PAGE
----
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Old 06-10-2018, 07:28 PM   #15
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And TPC thanks for the advice. Will pursue a second friction bar in the short run. Great idea!
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Old 06-11-2018, 04:04 AM   #16
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I feel like the biggest difference between the two vehicles has to be gear ratio, not necessarily "power". But a quick google lead to some complaints on certain silverados with the 5.3 and 3.08 ratio that had to do with a lack of power.

How hot did the tranny get? Do you have the auxiliary trans cooler that mounts up front directly in front of the radiator? I believe all of these trucks have a built in trans cooler, but not all have the additional one up front, which is a huge help.

Also note that because the built in cooler is cooled by the engine coolant, if your engine temps start climbing above 210, your trans temp is going to climb as well. Thats is why I think having the additional cooler up front is such a big help because that is being cooled by direct airflow.
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Old 06-11-2018, 04:39 AM   #17
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Quote:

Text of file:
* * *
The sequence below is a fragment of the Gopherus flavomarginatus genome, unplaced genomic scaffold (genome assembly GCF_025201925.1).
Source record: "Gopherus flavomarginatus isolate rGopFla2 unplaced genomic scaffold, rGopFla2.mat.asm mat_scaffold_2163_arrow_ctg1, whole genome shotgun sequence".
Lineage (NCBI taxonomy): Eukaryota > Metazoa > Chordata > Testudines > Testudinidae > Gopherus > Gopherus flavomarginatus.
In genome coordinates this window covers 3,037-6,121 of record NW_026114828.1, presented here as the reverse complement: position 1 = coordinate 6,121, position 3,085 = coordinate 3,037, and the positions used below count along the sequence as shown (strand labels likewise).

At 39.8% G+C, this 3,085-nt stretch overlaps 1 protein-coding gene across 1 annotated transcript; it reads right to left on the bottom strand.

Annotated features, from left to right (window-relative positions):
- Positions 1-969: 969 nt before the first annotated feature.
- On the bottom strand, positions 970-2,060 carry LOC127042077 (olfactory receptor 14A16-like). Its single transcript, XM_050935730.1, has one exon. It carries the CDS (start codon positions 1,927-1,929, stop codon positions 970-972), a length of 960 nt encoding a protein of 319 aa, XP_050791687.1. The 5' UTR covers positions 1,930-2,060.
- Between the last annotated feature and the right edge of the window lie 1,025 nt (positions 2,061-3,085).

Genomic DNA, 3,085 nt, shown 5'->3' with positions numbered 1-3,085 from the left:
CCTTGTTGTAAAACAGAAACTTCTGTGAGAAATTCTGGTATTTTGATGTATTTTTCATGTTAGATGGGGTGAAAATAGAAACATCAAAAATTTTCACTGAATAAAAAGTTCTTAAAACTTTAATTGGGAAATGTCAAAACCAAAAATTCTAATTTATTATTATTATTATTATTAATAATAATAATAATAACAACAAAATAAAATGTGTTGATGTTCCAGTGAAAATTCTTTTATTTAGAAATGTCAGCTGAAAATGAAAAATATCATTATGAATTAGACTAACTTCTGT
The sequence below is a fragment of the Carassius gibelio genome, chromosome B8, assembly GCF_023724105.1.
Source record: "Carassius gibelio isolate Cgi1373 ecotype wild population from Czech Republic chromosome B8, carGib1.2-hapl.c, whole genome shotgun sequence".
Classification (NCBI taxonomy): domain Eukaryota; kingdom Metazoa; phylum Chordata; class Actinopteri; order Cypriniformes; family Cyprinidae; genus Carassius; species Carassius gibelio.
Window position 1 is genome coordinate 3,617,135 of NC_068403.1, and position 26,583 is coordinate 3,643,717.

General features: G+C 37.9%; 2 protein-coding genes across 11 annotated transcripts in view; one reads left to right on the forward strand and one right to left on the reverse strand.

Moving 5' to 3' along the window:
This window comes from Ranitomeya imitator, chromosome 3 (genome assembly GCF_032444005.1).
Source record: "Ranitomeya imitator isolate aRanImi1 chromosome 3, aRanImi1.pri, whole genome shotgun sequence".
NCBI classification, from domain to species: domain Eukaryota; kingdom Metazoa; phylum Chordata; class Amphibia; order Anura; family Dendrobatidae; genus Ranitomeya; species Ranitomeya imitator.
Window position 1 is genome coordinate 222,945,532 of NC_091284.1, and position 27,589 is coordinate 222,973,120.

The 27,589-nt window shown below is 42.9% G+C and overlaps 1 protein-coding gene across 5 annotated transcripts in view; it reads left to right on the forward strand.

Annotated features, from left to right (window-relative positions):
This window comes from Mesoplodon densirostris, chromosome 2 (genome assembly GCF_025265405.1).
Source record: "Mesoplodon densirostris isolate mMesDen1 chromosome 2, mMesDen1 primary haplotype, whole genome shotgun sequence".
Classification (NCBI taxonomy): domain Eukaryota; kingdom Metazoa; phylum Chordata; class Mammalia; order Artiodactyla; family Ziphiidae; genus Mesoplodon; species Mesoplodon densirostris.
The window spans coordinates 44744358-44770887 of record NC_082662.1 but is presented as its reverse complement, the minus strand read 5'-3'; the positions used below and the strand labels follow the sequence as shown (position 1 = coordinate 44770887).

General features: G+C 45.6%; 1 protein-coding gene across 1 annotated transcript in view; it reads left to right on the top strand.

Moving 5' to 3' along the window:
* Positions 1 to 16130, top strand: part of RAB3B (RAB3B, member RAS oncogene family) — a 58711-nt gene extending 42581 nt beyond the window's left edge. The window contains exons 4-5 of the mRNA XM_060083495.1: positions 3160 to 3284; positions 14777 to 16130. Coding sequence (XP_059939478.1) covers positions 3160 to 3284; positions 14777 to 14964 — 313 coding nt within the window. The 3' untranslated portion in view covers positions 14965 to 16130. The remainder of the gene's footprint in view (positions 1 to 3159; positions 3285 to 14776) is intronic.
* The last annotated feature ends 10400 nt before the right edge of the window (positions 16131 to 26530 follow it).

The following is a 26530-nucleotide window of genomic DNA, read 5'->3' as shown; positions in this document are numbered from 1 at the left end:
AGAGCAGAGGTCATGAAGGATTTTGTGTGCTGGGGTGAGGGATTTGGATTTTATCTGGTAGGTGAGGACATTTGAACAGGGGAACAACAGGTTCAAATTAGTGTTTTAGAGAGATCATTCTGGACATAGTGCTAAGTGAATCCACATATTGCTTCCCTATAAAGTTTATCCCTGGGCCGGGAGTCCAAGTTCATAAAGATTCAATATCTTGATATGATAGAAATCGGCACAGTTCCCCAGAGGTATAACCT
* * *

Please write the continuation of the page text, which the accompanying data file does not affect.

Originally Posted by Bama Hammer View Post
Update after a couple months of towing. Vastly better sway control with the Silverado. Amazing how a longer wheelbase can improve the control.

To answer some questions above the Silverado has D load range tires while the Tahoe has C. Total weight of Silverado and trailer was 11,100.

BUT, just got back from a trip through South Dakota and the Black Hills. I really missed the power from the Tahoe. Silverado was struggling to pull the grades without overheating tranny. Even had to stop once to let it cool down. Only able to make about 25-30 mph going up the mountains. Hate to say it but it looks like I will be going back to the Tahoe simply due to the power issue. In the end will probably be saving up for a new truck. Hope folks can learn from my mistakes!
Have you considered changing out the diff to a better towing ratio? It would be a lot more economical, unless of course you need a reason to buy a new truck!
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Old 06-11-2018, 07:20 AM   #18
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Yeah, I reckon it's wrong to say power in that instance. It simply is the gearing causing problems. Both vehicles have the heavy duty oil cooler but no additional tranny cooler. Pulled over to rest when tranny hit 230.